Sunday, November 22, 2015


Charlton Heston in the 1956 version of The Ten Commandments

1. Dance Is The Lord Your God, The Dressing Room Your Temple
 We worship at the altar of dance; we live  and breathe for it. Seriously, to a dancer, dance is spiritual; it’s a religion. That means preparing for a show is an act of devotion. The places we usually “worship” in aren’t made of alabaster pillars and draped in brocade, filled with priceless relics. They’re often up or down steep flights of well-worn stairs, the  walls covered in graffiti, full of lamps with missing light bulbs. They’re stuffy and musty or too drafty, and no matter how spacious they are, they’re always too small. But just like an  ancient temple, what happens inside a dressing room is pure magic.

 2. Thou Shalt Not Hog Mirror and Counter Space
 It’s always a good idea to get into the dressing room early so you can claim a prime spot for getting ready. But just cause you arrived at the venue on time doesn’t mean that you’re allowed spread out over half the backstage territory. Hang your costumes up if there’s a rack and stow your gig bag- with your street clothes in it -under your make up station or in a corner, not on a couch or chair that someone might want to sit on.  Keep your cosmetics contained to an area that’s roughly the width of your shoulders- the room’s going to get crowded soon and mirror space will be at a premium. If you’re done with your stage make up and there’s somewhere else you can go, it’s courteous and professional to offer your mirror space to another performer, especially one who came in from out of town and didn't have the leisure of getting ready at home. If you’ll need your spot back later- like to put on a wig, do a make up change, or costume change, just say so.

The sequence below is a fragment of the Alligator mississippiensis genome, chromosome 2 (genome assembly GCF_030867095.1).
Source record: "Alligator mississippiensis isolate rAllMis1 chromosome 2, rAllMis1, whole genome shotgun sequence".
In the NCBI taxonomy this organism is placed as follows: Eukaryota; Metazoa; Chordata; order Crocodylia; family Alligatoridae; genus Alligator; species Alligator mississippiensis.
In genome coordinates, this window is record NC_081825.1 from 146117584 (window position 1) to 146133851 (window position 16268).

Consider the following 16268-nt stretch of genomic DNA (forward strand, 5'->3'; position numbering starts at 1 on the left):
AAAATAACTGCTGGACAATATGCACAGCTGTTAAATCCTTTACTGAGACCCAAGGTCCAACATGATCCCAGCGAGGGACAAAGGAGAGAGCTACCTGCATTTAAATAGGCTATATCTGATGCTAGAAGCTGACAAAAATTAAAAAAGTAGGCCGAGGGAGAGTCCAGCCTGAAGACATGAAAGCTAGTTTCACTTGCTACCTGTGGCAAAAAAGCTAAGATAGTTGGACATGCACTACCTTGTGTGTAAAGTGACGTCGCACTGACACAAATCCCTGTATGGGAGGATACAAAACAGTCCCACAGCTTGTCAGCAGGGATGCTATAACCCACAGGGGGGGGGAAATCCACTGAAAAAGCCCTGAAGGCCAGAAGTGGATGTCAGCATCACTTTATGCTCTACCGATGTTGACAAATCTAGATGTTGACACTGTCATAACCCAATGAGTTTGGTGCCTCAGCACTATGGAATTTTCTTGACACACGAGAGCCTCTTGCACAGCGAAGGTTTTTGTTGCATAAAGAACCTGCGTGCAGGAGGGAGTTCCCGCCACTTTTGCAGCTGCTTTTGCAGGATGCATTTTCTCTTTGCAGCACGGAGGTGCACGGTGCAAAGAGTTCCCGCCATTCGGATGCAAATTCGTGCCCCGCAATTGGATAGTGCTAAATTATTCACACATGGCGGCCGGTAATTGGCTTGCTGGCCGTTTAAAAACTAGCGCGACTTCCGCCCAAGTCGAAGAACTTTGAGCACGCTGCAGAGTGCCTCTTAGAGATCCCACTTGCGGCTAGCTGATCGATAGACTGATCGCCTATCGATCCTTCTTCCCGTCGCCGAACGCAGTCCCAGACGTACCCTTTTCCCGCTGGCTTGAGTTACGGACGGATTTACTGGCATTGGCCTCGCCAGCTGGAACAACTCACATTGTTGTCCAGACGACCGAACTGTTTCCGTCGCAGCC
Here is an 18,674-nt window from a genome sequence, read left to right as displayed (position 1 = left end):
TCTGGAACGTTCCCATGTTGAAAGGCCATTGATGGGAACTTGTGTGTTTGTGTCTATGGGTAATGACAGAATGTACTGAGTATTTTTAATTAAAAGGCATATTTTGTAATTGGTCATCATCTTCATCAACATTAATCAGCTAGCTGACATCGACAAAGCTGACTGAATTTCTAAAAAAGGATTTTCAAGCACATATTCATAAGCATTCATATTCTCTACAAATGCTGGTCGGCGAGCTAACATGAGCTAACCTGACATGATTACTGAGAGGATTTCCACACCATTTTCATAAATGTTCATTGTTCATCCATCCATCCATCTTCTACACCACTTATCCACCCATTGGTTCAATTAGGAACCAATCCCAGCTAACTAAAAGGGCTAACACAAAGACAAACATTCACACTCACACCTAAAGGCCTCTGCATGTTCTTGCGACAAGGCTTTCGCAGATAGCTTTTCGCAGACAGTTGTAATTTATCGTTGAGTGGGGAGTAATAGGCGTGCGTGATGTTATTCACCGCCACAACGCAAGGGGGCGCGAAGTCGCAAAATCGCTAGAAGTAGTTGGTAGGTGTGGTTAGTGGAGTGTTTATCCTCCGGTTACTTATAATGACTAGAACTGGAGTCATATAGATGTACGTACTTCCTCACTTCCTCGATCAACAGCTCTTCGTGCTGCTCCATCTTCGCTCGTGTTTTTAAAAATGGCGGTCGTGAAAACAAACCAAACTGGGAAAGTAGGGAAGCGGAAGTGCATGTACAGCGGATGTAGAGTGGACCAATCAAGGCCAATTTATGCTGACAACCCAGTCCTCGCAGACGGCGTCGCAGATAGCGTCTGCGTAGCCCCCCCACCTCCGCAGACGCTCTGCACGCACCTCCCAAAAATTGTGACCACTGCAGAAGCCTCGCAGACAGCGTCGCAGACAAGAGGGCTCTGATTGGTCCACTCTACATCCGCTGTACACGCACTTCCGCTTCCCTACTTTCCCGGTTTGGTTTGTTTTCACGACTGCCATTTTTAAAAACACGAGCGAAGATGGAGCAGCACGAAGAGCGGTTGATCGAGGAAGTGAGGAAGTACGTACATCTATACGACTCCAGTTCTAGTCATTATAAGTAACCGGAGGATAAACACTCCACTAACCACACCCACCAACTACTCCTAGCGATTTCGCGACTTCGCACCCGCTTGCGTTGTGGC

3. Thou Shalt Cleanse Thine Dressing Area Continuously
 If you’ve blown through five make up wipes and half a package of Q-Tips while getting you’re Stage Face on, if you've just wolfed down a power bar, used a bunch of double-sided tape, opened a new package of hose, unwrapped a gift, or finished a bottle of water, throw that stuff away pronto! There’s limited space in any dressing room- no matter how large it is – and that’s before a bunch of dancers start cramming into it. Quarters are always tight and space is at a premium, so it’s seriously doubtful that other cast members would be super-enthused about preparing for the stage amidst your trash.

4. Thou Shalt Not Run Thine Number Within The Sacred Inner Sanctum Of The Dressing Room
 Some dancers pop in their ear buds and quietly listen to their music while they’re getting ready. Others practice in the hallway, on the stage after tech rehearsal is over, or   go outside the venue to run their numbers a few last times. However, many soloists, and even troupes somehow think it’s ok to crank up their music and rehearse right there in the dressing room, amidst the suitcases, cosmetic bags, garment racks, and all the other dancers, many of whom are trying valiantly to get dressed while dodging somebody else’s elbow during a quick turn sequence. We’ve all seen this, cause it happens constantly!